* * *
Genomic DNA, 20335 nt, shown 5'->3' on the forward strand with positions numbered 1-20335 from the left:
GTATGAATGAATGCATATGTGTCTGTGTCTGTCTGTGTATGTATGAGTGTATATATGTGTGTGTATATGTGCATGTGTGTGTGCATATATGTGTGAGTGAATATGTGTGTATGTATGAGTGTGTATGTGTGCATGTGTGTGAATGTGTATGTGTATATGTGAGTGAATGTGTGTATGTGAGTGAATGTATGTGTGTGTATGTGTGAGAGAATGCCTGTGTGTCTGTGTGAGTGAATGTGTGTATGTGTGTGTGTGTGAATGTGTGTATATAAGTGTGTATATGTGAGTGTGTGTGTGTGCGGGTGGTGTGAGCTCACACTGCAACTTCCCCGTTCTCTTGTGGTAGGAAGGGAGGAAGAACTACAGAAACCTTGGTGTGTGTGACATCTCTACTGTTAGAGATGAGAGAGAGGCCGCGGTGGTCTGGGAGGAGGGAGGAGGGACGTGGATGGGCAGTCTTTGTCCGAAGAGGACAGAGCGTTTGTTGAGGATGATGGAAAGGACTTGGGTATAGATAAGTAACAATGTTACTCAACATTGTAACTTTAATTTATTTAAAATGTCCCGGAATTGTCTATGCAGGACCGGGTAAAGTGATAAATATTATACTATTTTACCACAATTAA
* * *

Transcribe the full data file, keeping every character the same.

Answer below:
Genomic DNA, 20335 nt, shown 5'->3' on the forward strand with positions numbered 1-20335 from the left:
GTATGAATGAATGCATATGTGTCTGTGTCTGTCTGTGTATGTATGAGTGTATATATGTGTGTGTATATGTGCATGTGTGTGTGCATATATGTGTGAGTGAATATGTGTGTATGTATGAGTGTGTATGTGTGCATGTGTGTGAATGTGTATGTGTATATGTGAGTGAATGTGTGTATGTGAGTGAATGTATGTGTGTGTATGTGTGAGAGAATGCCTGTGTGTCTGTGTGAGTGAATGTGTGTATGTGTGTGTGTGTGAATGTGTGTATATAAGTGTGTATATGTGAGTGTGTGTGTGTGCGGGTGGTGTGAGCTCACACTGCAACTTCCCCGTTCTCTTGTGGTAGGAAGGGAGGAAGAACTACAGAAACCTTGGTGTGTGTGACATCTCTACTGTTAGAGATGAGAGAGAGGCCGCGGTGGTCTGGGAGGAGGGAGGAGGGACGTGGATGGGCAGTCTTTGTCCGAAGAGGACAGAGCGTTTGTTGAGGATGATGGAAAGGACTTGGGTATAGATAAGTAACAATGTTACTCAACATTGTAACTTTAATTTATTTAAAATGTCCCGGAATTGTCTATGCAGGACCGGGTAAAGTGATAAATATTATACTATTTTACCACAATTAA